The last Section Group is for lines that have ‘married into’ my surname. Obviously that includes some new direct line surnames as well as husbands to Williamson females. For the surname for my great grandmother, great-great grandmother and on, I have created separate Sections in the front of the A-Z tabs for them. Instead of a separate Section, each family group gets a Page with Sub-Pages. If the Section gets too cumbersome to navigate (too many pages of family groups), they can be moved into their own Section Group or even their own Notebook if needed. Right now, that isn’t been a problem and I’ll think on it when I have to.

surname4
I hope that helps you understand a little bit better how I have been organizing my family groups in my Surname Notebook.

===

 

Part 1 – Quirks of My Notebooks – The Main Sections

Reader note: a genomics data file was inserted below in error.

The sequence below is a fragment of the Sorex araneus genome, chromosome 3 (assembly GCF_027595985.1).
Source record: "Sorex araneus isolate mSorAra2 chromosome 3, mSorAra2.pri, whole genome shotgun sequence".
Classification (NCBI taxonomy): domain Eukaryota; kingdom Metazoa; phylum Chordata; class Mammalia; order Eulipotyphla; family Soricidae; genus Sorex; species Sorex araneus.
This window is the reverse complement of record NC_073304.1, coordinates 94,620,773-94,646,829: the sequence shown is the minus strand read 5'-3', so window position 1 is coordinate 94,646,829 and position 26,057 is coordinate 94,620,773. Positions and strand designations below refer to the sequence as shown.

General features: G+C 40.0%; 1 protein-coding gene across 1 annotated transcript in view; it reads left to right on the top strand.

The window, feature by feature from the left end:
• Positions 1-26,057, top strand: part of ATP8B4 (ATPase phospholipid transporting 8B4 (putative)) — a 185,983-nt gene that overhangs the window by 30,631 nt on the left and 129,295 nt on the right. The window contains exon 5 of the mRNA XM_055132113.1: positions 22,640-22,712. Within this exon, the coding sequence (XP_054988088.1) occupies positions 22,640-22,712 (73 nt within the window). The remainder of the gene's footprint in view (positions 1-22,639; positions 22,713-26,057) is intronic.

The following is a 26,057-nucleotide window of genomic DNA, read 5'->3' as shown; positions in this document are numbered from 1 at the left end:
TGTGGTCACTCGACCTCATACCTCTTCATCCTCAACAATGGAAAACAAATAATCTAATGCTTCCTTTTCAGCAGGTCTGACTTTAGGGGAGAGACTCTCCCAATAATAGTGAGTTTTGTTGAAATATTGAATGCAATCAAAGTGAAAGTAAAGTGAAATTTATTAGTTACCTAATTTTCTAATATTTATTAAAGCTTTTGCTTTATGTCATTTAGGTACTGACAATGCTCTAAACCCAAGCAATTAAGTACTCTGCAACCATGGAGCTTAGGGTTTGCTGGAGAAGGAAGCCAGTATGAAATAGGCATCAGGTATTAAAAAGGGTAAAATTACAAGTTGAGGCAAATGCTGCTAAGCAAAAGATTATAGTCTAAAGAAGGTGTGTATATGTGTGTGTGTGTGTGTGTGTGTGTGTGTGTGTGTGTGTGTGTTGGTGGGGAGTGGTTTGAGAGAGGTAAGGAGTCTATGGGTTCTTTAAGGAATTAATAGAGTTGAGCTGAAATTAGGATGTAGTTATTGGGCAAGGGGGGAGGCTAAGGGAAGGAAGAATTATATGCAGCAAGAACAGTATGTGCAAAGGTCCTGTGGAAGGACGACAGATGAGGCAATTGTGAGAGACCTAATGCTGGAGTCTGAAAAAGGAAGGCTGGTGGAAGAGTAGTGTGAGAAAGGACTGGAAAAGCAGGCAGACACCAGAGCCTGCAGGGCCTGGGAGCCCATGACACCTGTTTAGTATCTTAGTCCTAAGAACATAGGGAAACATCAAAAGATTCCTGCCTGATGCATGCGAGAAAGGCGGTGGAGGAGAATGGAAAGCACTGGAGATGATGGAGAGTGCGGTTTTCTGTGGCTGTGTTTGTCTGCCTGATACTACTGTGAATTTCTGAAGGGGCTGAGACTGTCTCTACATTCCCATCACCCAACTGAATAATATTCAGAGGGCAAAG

Part 3 – Quirks Continued – Pages for Family Groups

 

===

 

View on OneDrive

Surname Notebook – Sources sorted by Record Type

View on OneDrive

Surname Notebook – Sources sorted in Chronological Oder

View on OneDrive

Notebook Sections for Task Management

Downloadable Version for OneNote 2013 Downloadable Version for OneNote 2013 Downloadable Version for OneNote 2013
Surname Notebook by Record Type PDF Surname Notebook in Chronological Order PDF Task Management Sections PDF

 

===

________________________________________________________________________________________

Cite This Page:

Erin Williamson Klein, “Part 2 – More Quirks – Section Groups & Sections.” My Family History Files, 20 February 2015 (http://myfamilyhistoryfiles.com/research-plan/surname-section-groups-and-sections/ : [access date]).

Please do not copy without attribution and link back to this page.

________________________________________________________________________________________

gendover wo dateGenealogy Do-Over Week 1 — 2-8 January 2015